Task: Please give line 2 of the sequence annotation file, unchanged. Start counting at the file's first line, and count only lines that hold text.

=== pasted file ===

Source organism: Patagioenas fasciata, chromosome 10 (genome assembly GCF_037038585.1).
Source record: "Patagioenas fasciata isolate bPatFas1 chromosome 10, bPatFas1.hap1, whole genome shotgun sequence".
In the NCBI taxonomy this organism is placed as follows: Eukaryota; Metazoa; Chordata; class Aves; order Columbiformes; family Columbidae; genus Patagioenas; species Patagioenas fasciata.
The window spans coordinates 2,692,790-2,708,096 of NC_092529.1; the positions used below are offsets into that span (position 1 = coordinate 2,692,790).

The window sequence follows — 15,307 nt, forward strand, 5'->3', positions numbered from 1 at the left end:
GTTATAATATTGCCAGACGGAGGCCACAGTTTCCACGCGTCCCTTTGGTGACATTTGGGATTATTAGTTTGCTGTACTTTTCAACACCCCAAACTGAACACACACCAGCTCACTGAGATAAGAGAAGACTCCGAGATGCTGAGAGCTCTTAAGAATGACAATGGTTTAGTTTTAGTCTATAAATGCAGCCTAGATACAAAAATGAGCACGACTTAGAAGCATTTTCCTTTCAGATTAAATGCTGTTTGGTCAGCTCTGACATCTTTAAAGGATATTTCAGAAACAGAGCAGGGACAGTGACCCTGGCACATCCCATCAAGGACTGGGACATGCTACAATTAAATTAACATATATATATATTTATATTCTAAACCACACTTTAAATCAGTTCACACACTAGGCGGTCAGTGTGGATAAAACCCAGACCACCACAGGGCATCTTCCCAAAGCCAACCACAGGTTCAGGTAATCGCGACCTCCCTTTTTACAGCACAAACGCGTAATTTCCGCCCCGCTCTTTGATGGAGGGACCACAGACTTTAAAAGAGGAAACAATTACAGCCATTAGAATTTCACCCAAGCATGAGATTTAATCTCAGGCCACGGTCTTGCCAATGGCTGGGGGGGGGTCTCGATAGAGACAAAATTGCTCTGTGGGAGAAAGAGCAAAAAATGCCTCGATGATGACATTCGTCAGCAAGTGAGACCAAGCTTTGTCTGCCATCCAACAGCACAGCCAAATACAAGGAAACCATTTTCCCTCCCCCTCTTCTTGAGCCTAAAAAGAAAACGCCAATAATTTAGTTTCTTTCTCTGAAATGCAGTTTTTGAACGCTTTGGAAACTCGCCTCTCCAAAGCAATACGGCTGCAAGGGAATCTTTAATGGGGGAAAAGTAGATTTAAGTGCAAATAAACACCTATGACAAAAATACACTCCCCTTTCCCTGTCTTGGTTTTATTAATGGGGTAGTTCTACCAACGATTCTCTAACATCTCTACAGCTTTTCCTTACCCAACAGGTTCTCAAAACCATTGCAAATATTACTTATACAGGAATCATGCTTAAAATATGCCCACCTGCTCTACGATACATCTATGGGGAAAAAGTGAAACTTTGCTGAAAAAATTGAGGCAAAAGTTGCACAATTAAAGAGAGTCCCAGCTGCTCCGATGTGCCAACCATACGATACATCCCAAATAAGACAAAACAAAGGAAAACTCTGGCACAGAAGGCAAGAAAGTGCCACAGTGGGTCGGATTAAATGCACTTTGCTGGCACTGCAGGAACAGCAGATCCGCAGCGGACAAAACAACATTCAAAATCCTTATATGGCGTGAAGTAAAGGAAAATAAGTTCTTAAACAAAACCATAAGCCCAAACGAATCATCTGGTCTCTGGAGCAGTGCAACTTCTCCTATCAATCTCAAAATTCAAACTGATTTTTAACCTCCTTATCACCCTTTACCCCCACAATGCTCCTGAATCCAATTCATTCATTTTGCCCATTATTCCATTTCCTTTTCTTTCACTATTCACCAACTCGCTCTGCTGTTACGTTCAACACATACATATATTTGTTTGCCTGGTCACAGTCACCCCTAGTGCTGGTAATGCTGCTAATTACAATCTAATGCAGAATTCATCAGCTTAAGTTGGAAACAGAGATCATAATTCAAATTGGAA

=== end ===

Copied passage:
Source record: "Patagioenas fasciata isolate bPatFas1 chromosome 10, bPatFas1.hap1, whole genome shotgun sequence".